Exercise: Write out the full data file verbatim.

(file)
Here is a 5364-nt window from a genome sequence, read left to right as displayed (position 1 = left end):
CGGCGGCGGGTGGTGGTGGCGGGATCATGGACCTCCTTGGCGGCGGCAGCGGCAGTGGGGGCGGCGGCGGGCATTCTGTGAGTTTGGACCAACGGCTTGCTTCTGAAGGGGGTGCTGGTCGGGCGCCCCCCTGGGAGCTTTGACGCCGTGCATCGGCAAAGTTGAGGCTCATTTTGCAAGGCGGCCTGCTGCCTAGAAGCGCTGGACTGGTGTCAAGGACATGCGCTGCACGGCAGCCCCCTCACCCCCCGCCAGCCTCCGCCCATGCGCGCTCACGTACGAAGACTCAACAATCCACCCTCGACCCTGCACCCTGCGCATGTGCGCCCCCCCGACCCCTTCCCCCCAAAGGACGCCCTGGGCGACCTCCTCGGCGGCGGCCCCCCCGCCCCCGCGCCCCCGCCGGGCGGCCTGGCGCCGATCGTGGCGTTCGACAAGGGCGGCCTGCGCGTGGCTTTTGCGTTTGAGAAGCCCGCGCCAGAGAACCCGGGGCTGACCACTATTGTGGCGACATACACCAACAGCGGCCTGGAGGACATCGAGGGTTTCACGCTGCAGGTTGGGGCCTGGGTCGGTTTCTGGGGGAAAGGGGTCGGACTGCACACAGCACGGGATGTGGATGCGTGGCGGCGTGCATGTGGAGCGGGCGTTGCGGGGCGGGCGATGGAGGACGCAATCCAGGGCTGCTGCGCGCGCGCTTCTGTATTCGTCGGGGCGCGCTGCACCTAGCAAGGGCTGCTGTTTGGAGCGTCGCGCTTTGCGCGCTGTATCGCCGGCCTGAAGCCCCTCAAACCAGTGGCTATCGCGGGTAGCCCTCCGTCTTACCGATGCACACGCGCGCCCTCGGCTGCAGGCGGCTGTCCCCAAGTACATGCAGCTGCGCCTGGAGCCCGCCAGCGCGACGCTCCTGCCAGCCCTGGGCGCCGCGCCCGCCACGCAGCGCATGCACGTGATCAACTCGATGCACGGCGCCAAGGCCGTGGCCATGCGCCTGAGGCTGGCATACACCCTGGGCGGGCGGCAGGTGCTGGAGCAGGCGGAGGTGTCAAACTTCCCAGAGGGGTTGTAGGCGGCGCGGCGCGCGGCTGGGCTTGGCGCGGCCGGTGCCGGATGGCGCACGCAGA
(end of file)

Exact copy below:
Here is a 5364-nt window from a genome sequence, read left to right as displayed (position 1 = left end):
CGGCGGCGGGTGGTGGTGGCGGGATCATGGACCTCCTTGGCGGCGGCAGCGGCAGTGGGGGCGGCGGCGGGCATTCTGTGAGTTTGGACCAACGGCTTGCTTCTGAAGGGGGTGCTGGTCGGGCGCCCCCCTGGGAGCTTTGACGCCGTGCATCGGCAAAGTTGAGGCTCATTTTGCAAGGCGGCCTGCTGCCTAGAAGCGCTGGACTGGTGTCAAGGACATGCGCTGCACGGCAGCCCCCTCACCCCCCGCCAGCCTCCGCCCATGCGCGCTCACGTACGAAGACTCAACAATCCACCCTCGACCCTGCACCCTGCGCATGTGCGCCCCCCCGACCCCTTCCCCCCAAAGGACGCCCTGGGCGACCTCCTCGGCGGCGGCCCCCCCGCCCCCGCGCCCCCGCCGGGCGGCCTGGCGCCGATCGTGGCGTTCGACAAGGGCGGCCTGCGCGTGGCTTTTGCGTTTGAGAAGCCCGCGCCAGAGAACCCGGGGCTGACCACTATTGTGGCGACATACACCAACAGCGGCCTGGAGGACATCGAGGGTTTCACGCTGCAGGTTGGGGCCTGGGTCGGTTTCTGGGGGAAAGGGGTCGGACTGCACACAGCACGGGATGTGGATGCGTGGCGGCGTGCATGTGGAGCGGGCGTTGCGGGGCGGGCGATGGAGGACGCAATCCAGGGCTGCTGCGCGCGCGCTTCTGTATTCGTCGGGGCGCGCTGCACCTAGCAAGGGCTGCTGTTTGGAGCGTCGCGCTTTGCGCGCTGTATCGCCGGCCTGAAGCCCCTCAAACCAGTGGCTATCGCGGGTAGCCCTCCGTCTTACCGATGCACACGCGCGCCCTCGGCTGCAGGCGGCTGTCCCCAAGTACATGCAGCTGCGCCTGGAGCCCGCCAGCGCGACGCTCCTGCCAGCCCTGGGCGCCGCGCCCGCCACGCAGCGCATGCACGTGATCAACTCGATGCACGGCGCCAAGGCCGTGGCCATGCGCCTGAGGCTGGCATACACCCTGGGCGGGCGGCAGGTGCTGGAGCAGGCGGAGGTGTCAAACTTCCCAGAGGGGTTGTAGGCGGCGCGGCGCGCGGCTGGGCTTGGCGCGGCCGGTGCCGGATGGCGCACGCAGA